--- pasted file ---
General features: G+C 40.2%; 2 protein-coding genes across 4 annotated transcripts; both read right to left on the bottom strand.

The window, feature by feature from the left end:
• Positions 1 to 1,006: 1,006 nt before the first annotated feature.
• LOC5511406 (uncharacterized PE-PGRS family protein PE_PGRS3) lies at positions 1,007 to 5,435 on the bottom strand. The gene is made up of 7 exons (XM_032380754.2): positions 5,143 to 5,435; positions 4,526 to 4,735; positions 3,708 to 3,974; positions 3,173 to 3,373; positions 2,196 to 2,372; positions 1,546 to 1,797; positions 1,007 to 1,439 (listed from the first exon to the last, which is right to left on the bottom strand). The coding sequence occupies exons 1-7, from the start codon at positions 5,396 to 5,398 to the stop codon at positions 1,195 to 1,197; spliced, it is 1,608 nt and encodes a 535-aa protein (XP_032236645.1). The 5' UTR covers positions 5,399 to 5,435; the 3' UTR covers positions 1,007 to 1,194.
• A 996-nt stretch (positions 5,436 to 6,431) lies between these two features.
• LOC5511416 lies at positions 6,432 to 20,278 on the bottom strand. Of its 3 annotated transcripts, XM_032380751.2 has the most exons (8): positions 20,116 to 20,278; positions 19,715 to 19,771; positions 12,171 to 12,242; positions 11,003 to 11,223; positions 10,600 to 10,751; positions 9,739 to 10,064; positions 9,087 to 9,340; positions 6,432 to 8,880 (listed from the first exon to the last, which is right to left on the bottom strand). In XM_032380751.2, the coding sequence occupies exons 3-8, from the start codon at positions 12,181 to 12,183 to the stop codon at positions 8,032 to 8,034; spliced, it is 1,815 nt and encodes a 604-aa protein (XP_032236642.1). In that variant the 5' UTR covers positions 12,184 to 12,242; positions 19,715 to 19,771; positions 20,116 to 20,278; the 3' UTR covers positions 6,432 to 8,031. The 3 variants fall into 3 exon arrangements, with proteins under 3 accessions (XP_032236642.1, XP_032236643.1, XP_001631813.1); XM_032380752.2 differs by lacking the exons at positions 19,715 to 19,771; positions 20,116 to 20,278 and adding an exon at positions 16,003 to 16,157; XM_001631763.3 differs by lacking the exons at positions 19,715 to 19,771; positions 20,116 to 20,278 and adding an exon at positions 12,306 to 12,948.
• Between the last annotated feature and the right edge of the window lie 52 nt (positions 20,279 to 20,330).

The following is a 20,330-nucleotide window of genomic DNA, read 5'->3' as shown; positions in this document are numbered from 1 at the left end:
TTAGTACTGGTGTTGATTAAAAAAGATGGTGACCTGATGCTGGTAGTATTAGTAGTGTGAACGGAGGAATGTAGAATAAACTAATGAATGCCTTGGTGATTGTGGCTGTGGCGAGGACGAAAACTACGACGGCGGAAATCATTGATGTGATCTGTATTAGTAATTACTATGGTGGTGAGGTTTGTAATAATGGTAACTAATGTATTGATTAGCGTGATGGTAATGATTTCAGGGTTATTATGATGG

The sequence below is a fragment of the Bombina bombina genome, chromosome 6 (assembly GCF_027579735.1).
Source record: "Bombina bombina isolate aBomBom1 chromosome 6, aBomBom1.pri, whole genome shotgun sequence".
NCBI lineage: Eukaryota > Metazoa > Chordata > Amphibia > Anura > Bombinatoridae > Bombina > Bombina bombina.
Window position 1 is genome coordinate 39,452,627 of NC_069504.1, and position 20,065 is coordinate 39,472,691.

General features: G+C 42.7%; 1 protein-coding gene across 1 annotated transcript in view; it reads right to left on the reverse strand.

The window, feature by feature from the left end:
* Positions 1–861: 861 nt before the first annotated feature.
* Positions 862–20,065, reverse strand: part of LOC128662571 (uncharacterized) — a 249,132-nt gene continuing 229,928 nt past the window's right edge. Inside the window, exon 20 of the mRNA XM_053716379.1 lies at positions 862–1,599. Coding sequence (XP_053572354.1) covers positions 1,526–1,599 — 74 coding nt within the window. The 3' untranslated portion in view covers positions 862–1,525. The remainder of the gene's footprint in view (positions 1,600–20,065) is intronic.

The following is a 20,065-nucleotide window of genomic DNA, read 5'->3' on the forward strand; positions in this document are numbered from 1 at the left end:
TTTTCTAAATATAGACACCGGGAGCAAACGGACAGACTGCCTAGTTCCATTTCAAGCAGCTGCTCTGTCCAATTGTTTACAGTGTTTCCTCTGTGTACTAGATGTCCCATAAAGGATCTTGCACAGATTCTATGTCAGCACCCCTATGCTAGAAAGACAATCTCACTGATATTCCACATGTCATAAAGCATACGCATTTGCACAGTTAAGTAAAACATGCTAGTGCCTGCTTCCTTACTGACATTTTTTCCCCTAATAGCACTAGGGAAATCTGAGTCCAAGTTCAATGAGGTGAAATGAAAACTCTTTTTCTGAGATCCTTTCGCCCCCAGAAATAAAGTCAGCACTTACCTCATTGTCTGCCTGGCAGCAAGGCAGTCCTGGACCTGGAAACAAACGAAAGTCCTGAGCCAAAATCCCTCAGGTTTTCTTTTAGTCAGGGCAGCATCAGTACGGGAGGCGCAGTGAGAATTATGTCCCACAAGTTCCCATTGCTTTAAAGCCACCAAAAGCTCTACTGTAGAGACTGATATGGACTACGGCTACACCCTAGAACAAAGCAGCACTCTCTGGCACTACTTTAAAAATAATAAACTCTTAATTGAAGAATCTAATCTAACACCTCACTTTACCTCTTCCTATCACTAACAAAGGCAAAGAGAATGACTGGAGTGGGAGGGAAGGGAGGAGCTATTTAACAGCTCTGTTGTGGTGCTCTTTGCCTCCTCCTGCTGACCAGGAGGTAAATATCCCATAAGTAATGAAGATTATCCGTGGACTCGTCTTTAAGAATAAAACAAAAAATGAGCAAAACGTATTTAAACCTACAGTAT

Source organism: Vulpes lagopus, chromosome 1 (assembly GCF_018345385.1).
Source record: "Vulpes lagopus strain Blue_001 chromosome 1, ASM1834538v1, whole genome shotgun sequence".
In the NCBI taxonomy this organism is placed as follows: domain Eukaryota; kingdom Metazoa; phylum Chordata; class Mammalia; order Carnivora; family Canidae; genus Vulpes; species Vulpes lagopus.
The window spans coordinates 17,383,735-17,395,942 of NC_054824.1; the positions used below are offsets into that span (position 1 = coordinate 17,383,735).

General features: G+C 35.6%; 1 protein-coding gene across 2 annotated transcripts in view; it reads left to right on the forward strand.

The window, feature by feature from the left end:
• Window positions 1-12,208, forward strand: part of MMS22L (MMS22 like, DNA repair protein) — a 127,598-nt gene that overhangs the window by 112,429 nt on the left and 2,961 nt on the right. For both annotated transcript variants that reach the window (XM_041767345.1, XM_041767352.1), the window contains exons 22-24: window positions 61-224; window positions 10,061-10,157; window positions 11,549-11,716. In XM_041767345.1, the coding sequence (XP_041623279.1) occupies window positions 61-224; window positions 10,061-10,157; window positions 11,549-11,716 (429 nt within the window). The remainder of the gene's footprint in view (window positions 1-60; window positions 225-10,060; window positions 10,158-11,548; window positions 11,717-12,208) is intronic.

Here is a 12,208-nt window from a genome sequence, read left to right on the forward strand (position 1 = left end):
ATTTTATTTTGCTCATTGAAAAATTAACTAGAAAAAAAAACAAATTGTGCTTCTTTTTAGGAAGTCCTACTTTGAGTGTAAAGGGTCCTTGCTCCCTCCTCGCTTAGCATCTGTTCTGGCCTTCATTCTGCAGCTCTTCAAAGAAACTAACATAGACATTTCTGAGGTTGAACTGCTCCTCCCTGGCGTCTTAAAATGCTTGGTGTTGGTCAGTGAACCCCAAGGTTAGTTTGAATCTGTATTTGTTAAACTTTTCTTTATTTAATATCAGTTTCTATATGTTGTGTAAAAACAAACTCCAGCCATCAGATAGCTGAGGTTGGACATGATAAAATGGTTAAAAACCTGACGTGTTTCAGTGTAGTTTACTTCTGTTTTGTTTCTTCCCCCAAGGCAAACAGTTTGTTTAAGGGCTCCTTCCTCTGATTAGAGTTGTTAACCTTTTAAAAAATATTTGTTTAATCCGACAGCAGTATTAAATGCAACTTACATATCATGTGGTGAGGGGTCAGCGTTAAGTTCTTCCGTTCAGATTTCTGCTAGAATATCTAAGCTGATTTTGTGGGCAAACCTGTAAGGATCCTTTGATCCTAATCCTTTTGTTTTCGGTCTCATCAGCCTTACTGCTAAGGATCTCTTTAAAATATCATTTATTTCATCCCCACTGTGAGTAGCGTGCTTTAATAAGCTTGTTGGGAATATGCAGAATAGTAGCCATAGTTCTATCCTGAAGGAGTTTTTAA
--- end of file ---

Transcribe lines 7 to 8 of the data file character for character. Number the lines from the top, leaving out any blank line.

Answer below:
• Between the last annotated feature and the right edge of the window lie 52 nt (positions 20,279 to 20,330).

The following is a 20,330-nucleotide window of genomic DNA, read 5'->3' as shown; positions in this document are numbered from 1 at the left end: